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Yamaha Club Magazine

together. In that sense it's a bit like a painter knowing his palette of colours and how they mix together. As Tyros players, it can only benefit our 'arrangement' to know as much as we can about the musical palette available to us... in this case, the musical content in Tyros. Each bank of multi pads is named for the musical genre it represents, so it's easy to explore what's on offer. To navigate through the pages of multi pad banks simply press the multi pads SELECT button (fig.1) and step through the page tabs at the bottom of the screen (fig.2).

Fig.1

Fig.2

You could make a mental note of what's available or, if you have the same goldfish like attention span that I have, a physical note is always helpful! Suffice to say the variety is immense. Exploring the pads can be quite educational as there are many banks that would fit into the 'World' music genre. Actually a lot of 'World' percussion related loops would fit many arrangements of standard tunes, so it's worth trying even the ones whose names don't immediate resonate with you. Tyros4’s 'Oriental 8' multi pad set has some nice loops which work well with Latin styles. Try, for example, the Beguine style with 'Oriental 8' pads 1 and 2. I'm not making any claims of authenticity with this, but as a musical result it sounds very nice. Have a listen to the short audio example named 'Oriental 8' that I’ve posted on the Yamaha Club’s web site. At first you'll hear the style without multi pad... then with pads 1 and 2 added in succession. I hope you'll agree it's a nice result, simple but effective. So much for exploring for yourself - and, of course, there is a lot of enjoyment in discovery as well as in actually playing but it would be great from time to time to get some inspiration for which pads to use. This is available in the form of the ‘One Touch Settings’ (fig.3).

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The OTS provides a registration for your chosen style and, although we usually think of this as the voice selections that you play, it actually includes many other settings with multi pads being one.

Fig.3

2

Then, at the bottom of the screen, I select COPY.

3

A prompt asks me to select the bank(s) I want to copy, so I can select ‘Oriental 8’ at this point or, as I’ve already highlighted it, I can just press OK (fig.6). Fig.6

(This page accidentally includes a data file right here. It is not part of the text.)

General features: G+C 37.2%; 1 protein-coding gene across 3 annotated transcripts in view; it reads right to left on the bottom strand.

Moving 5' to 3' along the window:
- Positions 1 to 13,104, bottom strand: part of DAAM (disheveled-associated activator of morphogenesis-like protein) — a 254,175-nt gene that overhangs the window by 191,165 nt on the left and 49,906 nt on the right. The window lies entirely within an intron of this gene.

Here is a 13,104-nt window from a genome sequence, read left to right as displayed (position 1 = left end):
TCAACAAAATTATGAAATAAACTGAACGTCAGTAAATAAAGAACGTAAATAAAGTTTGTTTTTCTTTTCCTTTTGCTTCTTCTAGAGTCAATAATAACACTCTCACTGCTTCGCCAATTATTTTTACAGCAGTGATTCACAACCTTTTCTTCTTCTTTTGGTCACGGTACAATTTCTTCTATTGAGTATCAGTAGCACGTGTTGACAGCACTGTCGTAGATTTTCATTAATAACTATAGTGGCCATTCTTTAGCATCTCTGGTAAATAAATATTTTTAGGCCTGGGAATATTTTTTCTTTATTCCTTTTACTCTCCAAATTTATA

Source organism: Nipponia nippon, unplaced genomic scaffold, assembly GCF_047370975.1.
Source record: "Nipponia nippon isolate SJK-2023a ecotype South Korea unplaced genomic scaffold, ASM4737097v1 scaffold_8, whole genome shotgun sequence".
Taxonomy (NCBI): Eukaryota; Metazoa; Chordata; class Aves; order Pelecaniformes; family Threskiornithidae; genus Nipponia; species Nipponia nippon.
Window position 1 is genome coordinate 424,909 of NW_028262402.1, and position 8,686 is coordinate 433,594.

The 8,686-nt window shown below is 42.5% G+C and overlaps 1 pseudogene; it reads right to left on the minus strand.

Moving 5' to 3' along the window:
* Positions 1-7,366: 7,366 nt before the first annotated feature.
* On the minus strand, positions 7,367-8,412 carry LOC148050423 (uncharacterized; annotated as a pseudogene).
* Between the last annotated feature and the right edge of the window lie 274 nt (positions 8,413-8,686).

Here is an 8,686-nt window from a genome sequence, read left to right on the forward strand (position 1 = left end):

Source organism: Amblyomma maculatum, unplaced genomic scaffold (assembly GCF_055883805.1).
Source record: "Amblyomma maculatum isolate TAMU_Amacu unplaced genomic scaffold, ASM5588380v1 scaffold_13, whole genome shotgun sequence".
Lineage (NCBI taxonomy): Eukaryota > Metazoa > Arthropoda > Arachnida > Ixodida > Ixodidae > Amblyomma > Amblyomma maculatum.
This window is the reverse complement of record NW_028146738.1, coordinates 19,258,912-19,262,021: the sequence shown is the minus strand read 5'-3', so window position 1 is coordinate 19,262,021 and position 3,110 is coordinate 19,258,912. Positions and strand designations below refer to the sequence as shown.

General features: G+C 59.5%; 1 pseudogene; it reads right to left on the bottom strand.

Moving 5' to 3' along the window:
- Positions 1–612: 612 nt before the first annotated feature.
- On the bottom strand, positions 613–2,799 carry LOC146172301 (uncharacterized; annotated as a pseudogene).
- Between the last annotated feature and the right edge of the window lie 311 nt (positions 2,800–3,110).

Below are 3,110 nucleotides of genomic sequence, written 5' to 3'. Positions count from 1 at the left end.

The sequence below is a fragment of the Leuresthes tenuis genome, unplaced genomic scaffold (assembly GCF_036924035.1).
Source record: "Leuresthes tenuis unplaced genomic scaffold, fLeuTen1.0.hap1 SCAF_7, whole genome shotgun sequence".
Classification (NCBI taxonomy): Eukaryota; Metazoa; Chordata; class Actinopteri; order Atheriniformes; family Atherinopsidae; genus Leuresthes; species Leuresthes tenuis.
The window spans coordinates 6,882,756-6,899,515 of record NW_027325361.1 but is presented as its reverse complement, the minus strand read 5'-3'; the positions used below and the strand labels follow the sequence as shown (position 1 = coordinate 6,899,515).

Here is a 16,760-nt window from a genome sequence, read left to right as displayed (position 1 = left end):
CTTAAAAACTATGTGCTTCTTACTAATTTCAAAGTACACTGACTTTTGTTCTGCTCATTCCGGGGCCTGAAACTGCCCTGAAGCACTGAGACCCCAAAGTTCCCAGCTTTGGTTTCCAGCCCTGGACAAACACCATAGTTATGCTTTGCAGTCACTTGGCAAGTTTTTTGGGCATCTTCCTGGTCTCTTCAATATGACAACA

Fig.4

Take the famous Tyros Bossa Nova style for example. Just touch OTS 1, or select OTS LINK (I always have that selected) and you'll find the ‘BossaVocal1’ multi pads bank has been selected for you (fig.4)

If you listen to the audio example named ‘Bossa’ on the Yamaha Club web site you'll hear how, by introducing a multi pad part of the way through the tune, you can give the arrangement a lift. As with any Yamaha feature, being able to adapt the factory content to your own needs is a key point of creativity. Whether or not you feel the need to do this really depends on you. Simply using the on-board content ‘as is’ is absolutely fine for many players and, for my own purposes, I find the onboard content so good that I seldom feel the need to change it - other than perhaps to make little tweaks to the balance, or to mute some style parts for specific songs.

4

Next I select a tab at the top of the screen for a user area such as USER or HD1.

5

And press PASTE at the bottom of the screen (fig.7). A copy of ‘Oriental 8’ is placed on the USER page. Fig.7

If you want to build multi pads into your performance in a more detailed way, however, you might want to compile your own multi pad banks - comprised of pads taken from different preset banks. You never actually ‘edit’ the on-board content of Tyros so there is no danger that you'll destroy any of the original factory settings. Instead, what you do is to make a copy of the onboard content... and then edit the copy. For my example, I’m going to create my own bank of multi pads by combining pad 1 and pad 2 from the ‘Oriental 8’ bank with pad 2 from the ‘BossaVocal1’ bank and pad 4 from ‘Cym&Chimes’ (for a nice wind chime pad). I'm using a Tyros4 but you’ll be able to do something similar whatever your Tyros model. First of all I’ll copy the whole ‘Oriental 8’ bank: 6

STEP A 1